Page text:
The Alarming Truth About Calcium Supplements

Posted on February 20th, 2012 by Elaine Rosales  |  9 Comments »

calcium supplements linked to heart attackMany people take a calcium supplement because they believe that large doses of this mineral help “build” bones and protect against osteoporosis and bone fractures. Taking a calcium supplement may increase bone density, but did you know that this does not necessarily mean that your bones will be optimally healthy? What’s worse, some calcium supplements may even increase your risk of cancer and other health problems!

Do You Really Need to Supplement with Calcium?

Calcium is the most abundant mineral in your body. Aside from bone health, it is also needed to help regulate your heartbeat, stimulate hormone secretions, conduct nerve impulses, and ensure proper blood clotting. Your body does not produce calcium, but actually excretes it daily through your skin, nails, hair, sweat, urine, and feces.

About 99 percent of your body’s calcium is stored in your bones and teeth. If you don’t get sufficient calcium, your body will get it from your bones to perform necessary functions. This is why people believe that supplementing with calcium can prevent calcium loss from their bones. However, this oversimplified theory actually leads to misinformation and health dangers.

Dr. Joseph Mercola says: “The ‘Calcium is good for your bones’ mantra is yet another example of a good theory gone wrong, and represents how broadly deluded the mainstream medical community is about bone health and the nature of osteoporosis and its highly fabricated twin condition ‘osteopenia.’”

The Dangers of Too Much Calcium

The National Osteoporosis Foundation recommends women over 50 years old take 1,200 milligrams of calcium daily. But considering that you only excrete as little as 100 milligrams for day, this recommendations seem outrageous.

The truth is that taking any calcium in excess or isolation – without nutrients like vitamin D, magnesium, and vitamin K2 to help keep your body in balance – can have adverse effects on your health. If you ingest a biologically foreign type of calcium (limestone, bone meal, hydroxylapatite, or egg shell) or if your body does not put calcium in the right places, this nutrient may form calcium deposits that can lead to health problems like:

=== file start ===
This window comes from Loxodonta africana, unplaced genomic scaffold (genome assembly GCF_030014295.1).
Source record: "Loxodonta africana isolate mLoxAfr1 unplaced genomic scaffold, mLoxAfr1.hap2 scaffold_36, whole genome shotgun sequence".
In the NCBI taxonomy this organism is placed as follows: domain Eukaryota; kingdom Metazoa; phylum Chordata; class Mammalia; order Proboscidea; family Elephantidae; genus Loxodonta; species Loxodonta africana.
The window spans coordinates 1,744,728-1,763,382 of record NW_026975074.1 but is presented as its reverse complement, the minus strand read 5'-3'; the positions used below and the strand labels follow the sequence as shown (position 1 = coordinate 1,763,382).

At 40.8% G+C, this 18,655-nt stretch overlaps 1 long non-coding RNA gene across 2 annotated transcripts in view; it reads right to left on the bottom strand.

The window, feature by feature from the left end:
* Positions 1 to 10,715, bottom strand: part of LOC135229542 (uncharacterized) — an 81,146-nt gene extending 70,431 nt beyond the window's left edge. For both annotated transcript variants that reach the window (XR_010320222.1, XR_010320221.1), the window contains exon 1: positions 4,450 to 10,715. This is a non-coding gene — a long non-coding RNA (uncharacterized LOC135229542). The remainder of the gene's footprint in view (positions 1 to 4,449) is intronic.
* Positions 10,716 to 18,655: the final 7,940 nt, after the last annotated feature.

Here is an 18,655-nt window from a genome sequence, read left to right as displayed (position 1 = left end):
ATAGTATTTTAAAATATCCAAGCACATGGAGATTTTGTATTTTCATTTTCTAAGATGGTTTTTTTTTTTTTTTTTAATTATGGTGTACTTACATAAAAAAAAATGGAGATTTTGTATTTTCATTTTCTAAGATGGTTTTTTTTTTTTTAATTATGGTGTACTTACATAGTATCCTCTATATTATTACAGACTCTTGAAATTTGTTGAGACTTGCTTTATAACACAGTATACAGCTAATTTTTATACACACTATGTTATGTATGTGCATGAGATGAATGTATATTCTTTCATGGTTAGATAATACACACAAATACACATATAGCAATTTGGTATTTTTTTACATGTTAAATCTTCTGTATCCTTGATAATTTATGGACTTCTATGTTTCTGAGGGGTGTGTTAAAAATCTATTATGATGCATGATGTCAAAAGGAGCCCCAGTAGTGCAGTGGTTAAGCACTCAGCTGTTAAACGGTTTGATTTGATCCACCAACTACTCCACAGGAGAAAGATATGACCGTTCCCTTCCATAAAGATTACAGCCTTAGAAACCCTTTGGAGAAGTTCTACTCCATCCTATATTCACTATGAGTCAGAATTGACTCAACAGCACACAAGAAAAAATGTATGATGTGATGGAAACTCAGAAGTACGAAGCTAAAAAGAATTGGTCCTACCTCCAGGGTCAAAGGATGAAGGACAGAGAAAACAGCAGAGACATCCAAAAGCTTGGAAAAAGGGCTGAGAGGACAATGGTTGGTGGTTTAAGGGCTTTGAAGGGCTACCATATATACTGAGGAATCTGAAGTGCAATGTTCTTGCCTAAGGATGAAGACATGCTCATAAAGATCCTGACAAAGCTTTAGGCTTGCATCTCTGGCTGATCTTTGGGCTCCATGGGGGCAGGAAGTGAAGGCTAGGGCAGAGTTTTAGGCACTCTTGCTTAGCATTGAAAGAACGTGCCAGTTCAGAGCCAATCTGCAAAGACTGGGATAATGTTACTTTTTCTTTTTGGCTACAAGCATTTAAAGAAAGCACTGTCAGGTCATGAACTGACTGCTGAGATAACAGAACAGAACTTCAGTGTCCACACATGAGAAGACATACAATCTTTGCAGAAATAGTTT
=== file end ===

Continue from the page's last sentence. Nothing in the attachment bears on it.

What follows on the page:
• Cellulite and scar tissue
  • Coronary artery disease and atherosclerosis
  • Dental plaque and gum disease
  • Hypothyroidism
  • Obesity and diabetes
  • Alzheimer’s disease
  • Gallstones, colon cancer, and Crohn’s disease
  • Kidney stones
  • Ovarian cysts
  • Cataracts, glaucoma, and macular degeneration
  • Bone spurs, stiff joints, osteoarthritis, tendonitis, and bone cancer

Some studies also reveal that having a higher bone density because of calcium supplementation can increase your risk of malignant breast cancer by up to 300 percent or more.

Calcium deposits can also cause arterial plaque. Calcium deposits are similar to concrete that harden your arteries and impair their ability to expand. “It is calcium — not cholesterol — that induces arterial stiffness and makes the plaque less stable and more prone to chipping off and subsequently inducing a life-threatening clot,” explains Dr. Mercola.

Two meta-analyses of available research also reveal that heart attacks may be caused by supplemental calcium from foreign sources. The first analysis involved over 8,000 people and showed that taking 500 milligrams or more of an inorganic calcium supplement may increase your risk of heart attack by 27 percent. (link)

The second analysis showed that elemental calcium, even when co-administered with vitamin D (a nutrient that helps you absorb and use calcium), still increased heart attack risk by 24 percent. (link) This analysis was more disturbing because it showed that calcium supplementation, in addition to vitamin D, increased the composite risk of heart attack and stroke by 15 percent.

“Only because something can increase your bone density: eating what amounts to chalk or pulverized bone meal, or worse, chemicals like the drugs Fosamax and Evista, does not mean this will translate into improved health for your bones, or any of your other organ systems,” Dr. Mercola warns.